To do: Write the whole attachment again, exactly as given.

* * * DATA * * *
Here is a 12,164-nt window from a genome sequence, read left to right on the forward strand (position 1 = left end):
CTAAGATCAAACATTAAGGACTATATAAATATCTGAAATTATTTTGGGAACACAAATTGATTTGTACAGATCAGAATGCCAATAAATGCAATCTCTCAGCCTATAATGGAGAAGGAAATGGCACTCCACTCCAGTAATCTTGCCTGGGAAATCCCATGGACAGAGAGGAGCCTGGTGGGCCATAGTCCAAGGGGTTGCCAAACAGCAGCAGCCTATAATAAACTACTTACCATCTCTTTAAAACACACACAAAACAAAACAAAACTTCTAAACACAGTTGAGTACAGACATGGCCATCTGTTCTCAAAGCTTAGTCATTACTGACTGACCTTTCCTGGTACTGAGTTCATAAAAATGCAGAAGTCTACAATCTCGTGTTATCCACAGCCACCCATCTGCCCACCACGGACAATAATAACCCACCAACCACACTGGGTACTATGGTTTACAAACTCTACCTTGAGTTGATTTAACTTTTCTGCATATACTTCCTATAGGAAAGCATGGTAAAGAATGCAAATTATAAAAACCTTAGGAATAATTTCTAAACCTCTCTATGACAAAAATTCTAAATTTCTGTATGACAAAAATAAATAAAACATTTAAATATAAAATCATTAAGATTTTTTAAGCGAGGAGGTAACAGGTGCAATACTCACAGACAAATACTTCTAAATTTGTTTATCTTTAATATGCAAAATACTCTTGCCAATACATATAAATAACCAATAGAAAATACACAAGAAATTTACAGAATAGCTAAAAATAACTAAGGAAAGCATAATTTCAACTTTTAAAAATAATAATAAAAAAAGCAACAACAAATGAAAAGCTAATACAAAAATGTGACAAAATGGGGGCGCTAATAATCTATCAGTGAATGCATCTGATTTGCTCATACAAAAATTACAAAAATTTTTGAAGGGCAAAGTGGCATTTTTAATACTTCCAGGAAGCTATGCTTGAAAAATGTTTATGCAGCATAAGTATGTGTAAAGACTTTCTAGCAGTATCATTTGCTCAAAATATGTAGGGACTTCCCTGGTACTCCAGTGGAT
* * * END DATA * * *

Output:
Here is a 12,164-nt window from a genome sequence, read left to right on the forward strand (position 1 = left end):
CTAAGATCAAACATTAAGGACTATATAAATATCTGAAATTATTTTGGGAACACAAATTGATTTGTACAGATCAGAATGCCAATAAATGCAATCTCTCAGCCTATAATGGAGAAGGAAATGGCACTCCACTCCAGTAATCTTGCCTGGGAAATCCCATGGACAGAGAGGAGCCTGGTGGGCCATAGTCCAAGGGGTTGCCAAACAGCAGCAGCCTATAATAAACTACTTACCATCTCTTTAAAACACACACAAAACAAAACAAAACTTCTAAACACAGTTGAGTACAGACATGGCCATCTGTTCTCAAAGCTTAGTCATTACTGACTGACCTTTCCTGGTACTGAGTTCATAAAAATGCAGAAGTCTACAATCTCGTGTTATCCACAGCCACCCATCTGCCCACCACGGACAATAATAACCCACCAACCACACTGGGTACTATGGTTTACAAACTCTACCTTGAGTTGATTTAACTTTTCTGCATATACTTCCTATAGGAAAGCATGGTAAAGAATGCAAATTATAAAAACCTTAGGAATAATTTCTAAACCTCTCTATGACAAAAATTCTAAATTTCTGTATGACAAAAATAAATAAAACATTTAAATATAAAATCATTAAGATTTTTTAAGCGAGGAGGTAACAGGTGCAATACTCACAGACAAATACTTCTAAATTTGTTTATCTTTAATATGCAAAATACTCTTGCCAATACATATAAATAACCAATAGAAAATACACAAGAAATTTACAGAATAGCTAAAAATAACTAAGGAAAGCATAATTTCAACTTTTAAAAATAATAATAAAAAAAGCAACAACAAATGAAAAGCTAATACAAAAATGTGACAAAATGGGGGCGCTAATAATCTATCAGTGAATGCATCTGATTTGCTCATACAAAAATTACAAAAATTTTTGAAGGGCAAAGTGGCATTTTTAATACTTCCAGGAAGCTATGCTTGAAAAATGTTTATGCAGCATAAGTATGTGTAAAGACTTTCTAGCAGTATCATTTGCTCAAAATATGTAGGGACTTCCCTGGTACTCCAGTGGAT